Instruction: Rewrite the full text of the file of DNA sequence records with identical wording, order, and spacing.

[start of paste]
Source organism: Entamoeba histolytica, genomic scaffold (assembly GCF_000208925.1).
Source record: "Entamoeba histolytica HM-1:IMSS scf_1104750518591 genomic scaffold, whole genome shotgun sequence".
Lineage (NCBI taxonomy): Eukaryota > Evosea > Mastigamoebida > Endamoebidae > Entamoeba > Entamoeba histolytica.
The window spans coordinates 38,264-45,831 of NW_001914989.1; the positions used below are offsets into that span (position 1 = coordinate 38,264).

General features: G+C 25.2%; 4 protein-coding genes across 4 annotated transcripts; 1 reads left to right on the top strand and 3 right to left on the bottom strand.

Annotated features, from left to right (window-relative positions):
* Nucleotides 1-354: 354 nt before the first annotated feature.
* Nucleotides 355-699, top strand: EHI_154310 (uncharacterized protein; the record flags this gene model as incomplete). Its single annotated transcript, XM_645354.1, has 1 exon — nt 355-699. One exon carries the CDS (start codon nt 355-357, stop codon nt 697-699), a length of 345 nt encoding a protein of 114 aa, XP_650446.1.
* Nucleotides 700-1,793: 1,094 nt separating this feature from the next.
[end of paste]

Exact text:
Source organism: Entamoeba histolytica, genomic scaffold (assembly GCF_000208925.1).
Source record: "Entamoeba histolytica HM-1:IMSS scf_1104750518591 genomic scaffold, whole genome shotgun sequence".
Lineage (NCBI taxonomy): Eukaryota > Evosea > Mastigamoebida > Endamoebidae > Entamoeba > Entamoeba histolytica.
The window spans coordinates 38,264-45,831 of NW_001914989.1; the positions used below are offsets into that span (position 1 = coordinate 38,264).

General features: G+C 25.2%; 4 protein-coding genes across 4 annotated transcripts; 1 reads left to right on the top strand and 3 right to left on the bottom strand.

Annotated features, from left to right (window-relative positions):
* Nucleotides 1-354: 354 nt before the first annotated feature.
* Nucleotides 355-699, top strand: EHI_154310 (uncharacterized protein; the record flags this gene model as incomplete). Its single annotated transcript, XM_645354.1, has 1 exon — nt 355-699. One exon carries the CDS (start codon nt 355-357, stop codon nt 697-699), a length of 345 nt encoding a protein of 114 aa, XP_650446.1.
* Nucleotides 700-1,793: 1,094 nt separating this feature from the next.